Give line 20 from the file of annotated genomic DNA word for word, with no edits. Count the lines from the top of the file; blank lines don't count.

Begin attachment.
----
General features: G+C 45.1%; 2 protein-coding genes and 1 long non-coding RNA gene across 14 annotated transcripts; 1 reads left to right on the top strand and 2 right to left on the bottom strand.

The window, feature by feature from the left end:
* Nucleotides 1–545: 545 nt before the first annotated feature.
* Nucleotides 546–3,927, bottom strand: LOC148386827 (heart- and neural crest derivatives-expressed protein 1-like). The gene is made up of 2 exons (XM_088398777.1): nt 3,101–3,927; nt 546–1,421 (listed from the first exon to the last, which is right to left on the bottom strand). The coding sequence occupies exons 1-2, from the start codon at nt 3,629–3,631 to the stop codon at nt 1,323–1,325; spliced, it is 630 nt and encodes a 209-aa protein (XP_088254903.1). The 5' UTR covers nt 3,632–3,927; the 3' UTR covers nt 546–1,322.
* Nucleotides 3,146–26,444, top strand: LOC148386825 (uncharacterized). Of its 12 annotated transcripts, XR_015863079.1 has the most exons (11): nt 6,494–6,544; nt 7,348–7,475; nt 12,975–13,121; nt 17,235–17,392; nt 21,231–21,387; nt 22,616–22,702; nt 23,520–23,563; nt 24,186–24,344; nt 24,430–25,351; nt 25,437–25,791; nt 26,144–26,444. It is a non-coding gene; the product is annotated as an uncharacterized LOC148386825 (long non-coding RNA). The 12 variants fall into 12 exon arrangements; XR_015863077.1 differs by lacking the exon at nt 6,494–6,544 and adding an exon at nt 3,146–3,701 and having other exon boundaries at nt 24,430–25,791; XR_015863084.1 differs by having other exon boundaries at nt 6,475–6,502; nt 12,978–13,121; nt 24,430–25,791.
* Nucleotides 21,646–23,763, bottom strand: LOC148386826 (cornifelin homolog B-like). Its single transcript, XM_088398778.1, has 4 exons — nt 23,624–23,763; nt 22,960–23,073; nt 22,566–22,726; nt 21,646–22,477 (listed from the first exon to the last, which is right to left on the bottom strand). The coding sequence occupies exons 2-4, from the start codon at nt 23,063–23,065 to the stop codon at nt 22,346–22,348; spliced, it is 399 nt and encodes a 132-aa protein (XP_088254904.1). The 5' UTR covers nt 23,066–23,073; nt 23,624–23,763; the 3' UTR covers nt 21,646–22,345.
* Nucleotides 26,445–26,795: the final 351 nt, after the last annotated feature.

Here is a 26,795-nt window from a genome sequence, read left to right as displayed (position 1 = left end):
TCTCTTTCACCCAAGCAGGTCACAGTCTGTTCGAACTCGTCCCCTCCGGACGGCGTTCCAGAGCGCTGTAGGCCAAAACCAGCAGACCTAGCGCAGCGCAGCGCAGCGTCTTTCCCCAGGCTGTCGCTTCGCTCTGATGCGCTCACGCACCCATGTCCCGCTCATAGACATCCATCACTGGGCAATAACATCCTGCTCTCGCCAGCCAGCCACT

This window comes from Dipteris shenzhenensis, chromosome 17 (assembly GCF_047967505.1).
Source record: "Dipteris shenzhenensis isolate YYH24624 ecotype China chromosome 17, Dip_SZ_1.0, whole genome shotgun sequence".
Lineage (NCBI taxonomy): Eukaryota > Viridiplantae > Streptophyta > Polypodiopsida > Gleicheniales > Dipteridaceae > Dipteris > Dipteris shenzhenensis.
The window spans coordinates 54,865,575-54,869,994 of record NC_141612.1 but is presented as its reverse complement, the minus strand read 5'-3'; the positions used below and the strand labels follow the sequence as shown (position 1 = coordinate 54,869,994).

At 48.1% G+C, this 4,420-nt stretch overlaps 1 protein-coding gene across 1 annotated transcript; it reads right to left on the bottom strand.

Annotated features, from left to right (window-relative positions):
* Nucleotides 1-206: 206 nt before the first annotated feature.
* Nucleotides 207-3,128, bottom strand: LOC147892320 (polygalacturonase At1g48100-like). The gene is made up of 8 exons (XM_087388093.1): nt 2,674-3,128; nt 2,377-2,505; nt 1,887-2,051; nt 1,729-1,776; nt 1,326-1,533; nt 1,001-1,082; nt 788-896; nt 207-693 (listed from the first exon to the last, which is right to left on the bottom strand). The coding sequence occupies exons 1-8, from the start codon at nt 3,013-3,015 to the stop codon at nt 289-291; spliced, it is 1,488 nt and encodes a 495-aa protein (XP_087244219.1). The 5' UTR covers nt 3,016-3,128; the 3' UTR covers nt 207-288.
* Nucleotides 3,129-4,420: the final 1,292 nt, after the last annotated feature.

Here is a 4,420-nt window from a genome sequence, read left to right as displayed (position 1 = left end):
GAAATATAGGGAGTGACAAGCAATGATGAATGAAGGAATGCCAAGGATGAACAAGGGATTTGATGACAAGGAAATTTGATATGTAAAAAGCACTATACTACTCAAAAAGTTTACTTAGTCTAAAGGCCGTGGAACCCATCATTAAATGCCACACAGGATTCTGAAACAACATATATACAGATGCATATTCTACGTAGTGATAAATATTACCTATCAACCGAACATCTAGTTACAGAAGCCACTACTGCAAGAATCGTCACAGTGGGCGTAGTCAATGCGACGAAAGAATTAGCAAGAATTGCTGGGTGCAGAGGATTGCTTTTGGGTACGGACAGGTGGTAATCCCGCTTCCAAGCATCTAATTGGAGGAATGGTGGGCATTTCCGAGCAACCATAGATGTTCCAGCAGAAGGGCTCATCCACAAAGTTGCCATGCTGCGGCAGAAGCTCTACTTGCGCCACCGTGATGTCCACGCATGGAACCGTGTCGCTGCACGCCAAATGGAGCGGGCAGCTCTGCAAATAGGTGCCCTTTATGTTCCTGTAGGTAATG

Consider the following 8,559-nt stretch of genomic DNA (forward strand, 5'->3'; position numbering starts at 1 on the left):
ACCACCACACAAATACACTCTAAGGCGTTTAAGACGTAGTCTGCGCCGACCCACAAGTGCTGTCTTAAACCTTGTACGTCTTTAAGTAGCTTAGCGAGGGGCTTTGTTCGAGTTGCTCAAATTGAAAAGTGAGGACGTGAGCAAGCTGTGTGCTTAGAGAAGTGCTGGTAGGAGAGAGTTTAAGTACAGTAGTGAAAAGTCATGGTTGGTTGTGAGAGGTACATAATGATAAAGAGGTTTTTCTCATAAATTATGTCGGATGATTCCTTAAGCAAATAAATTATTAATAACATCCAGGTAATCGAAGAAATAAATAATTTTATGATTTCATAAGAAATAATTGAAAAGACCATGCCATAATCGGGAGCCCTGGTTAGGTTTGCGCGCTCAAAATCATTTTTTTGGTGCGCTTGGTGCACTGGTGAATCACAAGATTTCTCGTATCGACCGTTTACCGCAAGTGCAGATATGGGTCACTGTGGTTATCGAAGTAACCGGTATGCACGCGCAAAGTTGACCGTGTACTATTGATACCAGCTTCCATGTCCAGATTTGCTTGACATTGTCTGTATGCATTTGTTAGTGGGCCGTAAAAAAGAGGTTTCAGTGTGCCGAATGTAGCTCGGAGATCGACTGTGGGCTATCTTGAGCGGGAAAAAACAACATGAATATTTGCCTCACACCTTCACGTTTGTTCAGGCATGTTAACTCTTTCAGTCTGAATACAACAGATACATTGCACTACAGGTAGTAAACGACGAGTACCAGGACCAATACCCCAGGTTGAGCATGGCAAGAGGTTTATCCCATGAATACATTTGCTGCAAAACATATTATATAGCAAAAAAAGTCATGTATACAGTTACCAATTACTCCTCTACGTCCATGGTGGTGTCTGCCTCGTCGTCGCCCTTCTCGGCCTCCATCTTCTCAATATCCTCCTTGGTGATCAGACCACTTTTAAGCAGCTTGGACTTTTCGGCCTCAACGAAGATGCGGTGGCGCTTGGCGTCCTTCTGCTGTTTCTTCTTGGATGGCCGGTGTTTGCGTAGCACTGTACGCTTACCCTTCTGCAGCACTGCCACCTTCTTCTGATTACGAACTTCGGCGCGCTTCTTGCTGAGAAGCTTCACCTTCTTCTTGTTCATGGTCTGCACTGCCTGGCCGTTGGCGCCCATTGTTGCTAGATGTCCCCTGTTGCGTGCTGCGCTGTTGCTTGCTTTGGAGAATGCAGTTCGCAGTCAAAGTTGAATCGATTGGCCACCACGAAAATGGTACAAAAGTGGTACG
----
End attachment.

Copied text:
GAAATATAGGGAGTGACAAGCAATGATGAATGAAGGAATGCCAAGGATGAACAAGGGATTTGATGACAAGGAAATTTGATATGTAAAAAGCACTATACTACTCAAAAAGTTTACTTAGTCTAAAGGCCGTGGAACCCATCATTAAATGCCACACAGGATTCTGAAACAACATATATACAGATGCATATTCTACGTAGTGATAAATATTACCTATCAACCGAACATCTAGTTACAGAAGCCACTACTGCAAGAATCGTCACAGTGGGCGTAGTCAATGCGACGAAAGAATTAGCAAGAATTGCTGGGTGCAGAGGATTGCTTTTGGGTACGGACAGGTGGTAATCCCGCTTCCAAGCATCTAATTGGAGGAATGGTGGGCATTTCCGAGCAACCATAGATGTTCCAGCAGAAGGGCTCATCCACAAAGTTGCCATGCTGCGGCAGAAGCTCTACTTGCGCCACCGTGATGTCCACGCATGGAACCGTGTCGCTGCACGCCAAATGGAGCGGGCAGCTCTGCAAATAGGTGCCCTTTATGTTCCTGTAGGTAATG